The eﬀects of the feedback to teachers are most important for this dissertation. Teachers use information from a DFAT as feedback to improve instruction and student achievement is supposed to improve as a consequence. The relationship between teachers’ classroom observation scores and student achievement levels in the ﬁrst study suggests that teachers use information from a DFAT as feedback, and that the eﬀectiveness of a DFAT depends of how the feedback from DFATs are used by teachers.
Study two: diﬀerentiated instruction
In the second study the relationship between diﬀerentiated instruction (DI) and student achievement was investigated. In this study we tested the following hypotheses:
· Students’ achievement levels are higher in classrooms of teachers who diﬀerentiate their instruction more.
· Students’ achievement levels are higher in classrooms of teachers who pre-plan diﬀerentiated instruction more.
· Students from diﬀerent ability groups do not beneﬁt to the same degree from a teacher who diﬀerentiates his/her instruction.
Two characteristics of DI were distinguished and measured. Firstly, DI should be planned and instructional decisions should be based on the analysis of student data. Secondly, what makes DI observable in the classroom is the variation in learning goals, instruction content, instruction time, assignments, and learning materials aimed at addressing varying learning needs. The ﬁrst characteristic was measured by means of an analysis of teachers’ instructional plans (n=89), the second by means of classroom observations of teacher behavior (n=144), using three items from the International Comparative Analysis of Learning and Teaching (ICALT) instrument.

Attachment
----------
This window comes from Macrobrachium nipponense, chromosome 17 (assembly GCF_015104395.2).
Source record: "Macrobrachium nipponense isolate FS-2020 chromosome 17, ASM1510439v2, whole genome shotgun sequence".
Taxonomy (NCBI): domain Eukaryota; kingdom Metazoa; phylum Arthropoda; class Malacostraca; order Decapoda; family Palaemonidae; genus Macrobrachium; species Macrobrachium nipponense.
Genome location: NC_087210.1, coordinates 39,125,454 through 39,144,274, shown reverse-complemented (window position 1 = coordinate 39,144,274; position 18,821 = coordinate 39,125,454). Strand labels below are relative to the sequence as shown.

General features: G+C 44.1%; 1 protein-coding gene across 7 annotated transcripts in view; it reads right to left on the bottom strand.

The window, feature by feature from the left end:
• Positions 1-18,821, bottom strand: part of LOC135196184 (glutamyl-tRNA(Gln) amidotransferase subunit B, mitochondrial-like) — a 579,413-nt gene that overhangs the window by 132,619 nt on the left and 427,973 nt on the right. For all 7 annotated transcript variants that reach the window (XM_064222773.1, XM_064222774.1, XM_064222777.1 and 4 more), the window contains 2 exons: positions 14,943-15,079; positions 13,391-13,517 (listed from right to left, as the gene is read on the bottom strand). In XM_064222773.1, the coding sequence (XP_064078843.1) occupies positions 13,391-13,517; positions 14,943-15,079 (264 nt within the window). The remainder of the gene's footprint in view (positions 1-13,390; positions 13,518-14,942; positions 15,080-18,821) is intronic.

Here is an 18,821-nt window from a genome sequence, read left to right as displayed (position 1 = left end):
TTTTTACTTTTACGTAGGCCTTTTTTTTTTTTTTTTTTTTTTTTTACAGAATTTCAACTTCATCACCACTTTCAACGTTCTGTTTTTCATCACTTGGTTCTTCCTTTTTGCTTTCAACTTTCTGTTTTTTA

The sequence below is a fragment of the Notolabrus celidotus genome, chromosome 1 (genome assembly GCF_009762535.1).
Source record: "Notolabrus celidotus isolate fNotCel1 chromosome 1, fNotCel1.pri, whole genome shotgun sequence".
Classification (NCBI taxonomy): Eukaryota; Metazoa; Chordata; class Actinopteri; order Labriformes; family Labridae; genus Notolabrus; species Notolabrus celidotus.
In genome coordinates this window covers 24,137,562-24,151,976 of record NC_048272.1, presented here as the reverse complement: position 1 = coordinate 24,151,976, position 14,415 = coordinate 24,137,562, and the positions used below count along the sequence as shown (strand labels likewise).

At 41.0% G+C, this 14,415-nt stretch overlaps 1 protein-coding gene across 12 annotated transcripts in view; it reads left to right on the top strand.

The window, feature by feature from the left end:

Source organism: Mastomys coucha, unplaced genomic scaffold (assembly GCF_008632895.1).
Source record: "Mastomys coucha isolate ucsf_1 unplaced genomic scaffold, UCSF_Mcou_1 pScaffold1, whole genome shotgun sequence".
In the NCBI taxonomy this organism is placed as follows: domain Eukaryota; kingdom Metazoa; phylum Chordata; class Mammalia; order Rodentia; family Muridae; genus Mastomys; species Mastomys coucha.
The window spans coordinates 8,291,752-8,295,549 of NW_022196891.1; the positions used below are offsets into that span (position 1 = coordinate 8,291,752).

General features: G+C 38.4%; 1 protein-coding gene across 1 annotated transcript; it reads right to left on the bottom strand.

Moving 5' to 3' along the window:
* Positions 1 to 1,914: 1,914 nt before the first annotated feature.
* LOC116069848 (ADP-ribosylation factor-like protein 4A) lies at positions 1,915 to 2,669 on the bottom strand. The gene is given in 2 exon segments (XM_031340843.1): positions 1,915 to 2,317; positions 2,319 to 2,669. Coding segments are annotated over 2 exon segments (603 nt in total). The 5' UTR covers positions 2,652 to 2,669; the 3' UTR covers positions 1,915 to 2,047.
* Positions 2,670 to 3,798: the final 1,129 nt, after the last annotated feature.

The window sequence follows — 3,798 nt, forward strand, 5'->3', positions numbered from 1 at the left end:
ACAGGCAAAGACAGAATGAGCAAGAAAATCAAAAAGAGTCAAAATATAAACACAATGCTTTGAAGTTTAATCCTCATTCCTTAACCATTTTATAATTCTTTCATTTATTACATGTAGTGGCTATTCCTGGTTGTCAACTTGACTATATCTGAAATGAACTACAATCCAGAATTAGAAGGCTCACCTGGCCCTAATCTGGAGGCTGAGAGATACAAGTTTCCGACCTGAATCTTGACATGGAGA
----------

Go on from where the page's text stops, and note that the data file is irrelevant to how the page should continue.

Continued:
In the second study no positive eﬀects of DI on student achievement were found. So, the eﬀect of teachers using feedback from a DFAT to teachers in study one was not conﬁrmed. An important diﬀerence between the DFAT in study one and the DFAT used in the second study is the frequency (high or low) and timing (immediately or delayed) of the feedback to teachers. The diﬀerences between the ﬁndings in the ﬁrst and the second study could indicate that teachers make a better connection between the feedback they receive, the instruction they gave, and the instruction they are planning to give, if the time span between delivered instruction and received feedback is short. The DFAT in the ﬁrst study and the DFAT in the second study also diﬀered in terms of the content of the feedback provided by the DFATs. The DFAT in the second study oﬀered teachers more options for complex analyses (e.g., information on students’ scores for speciﬁc subject matter components such as ‘dividing’ or ‘subtraction’ in mathematics) compared to the analysis options of the DFAT in study one. However, no eﬀect of teachers using feedback from a DFAT on student achievement was found in the second study, whereas in the ﬁrst study the teacher observation score seemed to indicate an eﬀect on student achievement.
The ﬁndings from the second study also indicate that students from diﬀerent ability groups do not proﬁt from DI to the same extent. This ﬁnding is in line with previous research, showing that ability grouping can have a negative impact on the achievement of students in the low-ability groups. It can be eﬀective for students in the average-ability groups and have no impact on students in the high-ability groups.
In the second study teachers by means of the DFAT analyzed students’ assessment scores on a standardized, summative test that is taken twice a school year. Teachers were trained to use the results, among other things, for determining the composition of the student ability groups they work with in their classrooms. Using the DFAT for composing student ability groups was an important training component, however, perhaps not enough attention was given to the importance of using ability groups ﬂexibly (changing the composition of the groups if, based on new information, there is reason to do so) and to using multiple data sources for composing the ability groups. Overall, the ﬁndings from the two studies seem to point to the importance of immediate feedback to teachers. This may also stimulate teachers to compose student ability groups more ﬂexibly.